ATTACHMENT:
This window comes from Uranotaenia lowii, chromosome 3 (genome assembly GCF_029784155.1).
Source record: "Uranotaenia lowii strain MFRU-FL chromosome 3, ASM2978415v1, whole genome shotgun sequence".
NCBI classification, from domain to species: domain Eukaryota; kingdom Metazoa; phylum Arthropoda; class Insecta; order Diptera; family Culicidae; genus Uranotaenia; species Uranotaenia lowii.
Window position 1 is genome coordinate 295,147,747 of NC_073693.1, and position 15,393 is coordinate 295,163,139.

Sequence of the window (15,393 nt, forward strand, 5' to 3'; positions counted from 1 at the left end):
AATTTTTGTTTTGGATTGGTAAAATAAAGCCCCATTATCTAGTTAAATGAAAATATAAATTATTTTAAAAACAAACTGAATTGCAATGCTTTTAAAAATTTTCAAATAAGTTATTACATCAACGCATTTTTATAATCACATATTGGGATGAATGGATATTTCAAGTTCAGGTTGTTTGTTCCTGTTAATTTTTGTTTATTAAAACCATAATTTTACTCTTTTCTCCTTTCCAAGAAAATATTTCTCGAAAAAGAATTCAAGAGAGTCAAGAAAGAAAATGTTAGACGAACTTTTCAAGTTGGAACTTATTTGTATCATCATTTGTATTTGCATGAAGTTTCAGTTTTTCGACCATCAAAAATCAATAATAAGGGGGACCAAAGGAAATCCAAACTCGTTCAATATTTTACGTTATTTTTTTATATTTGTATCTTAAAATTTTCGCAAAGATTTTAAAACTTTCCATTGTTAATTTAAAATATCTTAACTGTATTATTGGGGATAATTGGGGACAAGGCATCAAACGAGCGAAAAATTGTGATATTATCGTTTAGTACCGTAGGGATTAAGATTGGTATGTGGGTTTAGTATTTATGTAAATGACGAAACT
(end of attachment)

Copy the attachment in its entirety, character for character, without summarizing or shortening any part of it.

This window comes from Uranotaenia lowii, chromosome 3 (genome assembly GCF_029784155.1).
Source record: "Uranotaenia lowii strain MFRU-FL chromosome 3, ASM2978415v1, whole genome shotgun sequence".
NCBI classification, from domain to species: domain Eukaryota; kingdom Metazoa; phylum Arthropoda; class Insecta; order Diptera; family Culicidae; genus Uranotaenia; species Uranotaenia lowii.
Window position 1 is genome coordinate 295,147,747 of NC_073693.1, and position 15,393 is coordinate 295,163,139.

Sequence of the window (15,393 nt, forward strand, 5' to 3'; positions counted from 1 at the left end):
AATTTTTGTTTTGGATTGGTAAAATAAAGCCCCATTATCTAGTTAAATGAAAATATAAATTATTTTAAAAACAAACTGAATTGCAATGCTTTTAAAAATTTTCAAATAAGTTATTACATCAACGCATTTTTATAATCACATATTGGGATGAATGGATATTTCAAGTTCAGGTTGTTTGTTCCTGTTAATTTTTGTTTATTAAAACCATAATTTTACTCTTTTCTCCTTTCCAAGAAAATATTTCTCGAAAAAGAATTCAAGAGAGTCAAGAAAGAAAATGTTAGACGAACTTTTCAAGTTGGAACTTATTTGTATCATCATTTGTATTTGCATGAAGTTTCAGTTTTTCGACCATCAAAAATCAATAATAAGGGGGACCAAAGGAAATCCAAACTCGTTCAATATTTTACGTTATTTTTTTATATTTGTATCTTAAAATTTTCGCAAAGATTTTAAAACTTTCCATTGTTAATTTAAAATATCTTAACTGTATTATTGGGGATAATTGGGGACAAGGCATCAAACGAGCGAAAAATTGTGATATTATCGTTTAGTACCGTAGGGATTAAGATTGGTATGTGGGTTTAGTATTTATGTAAATGACGAAACT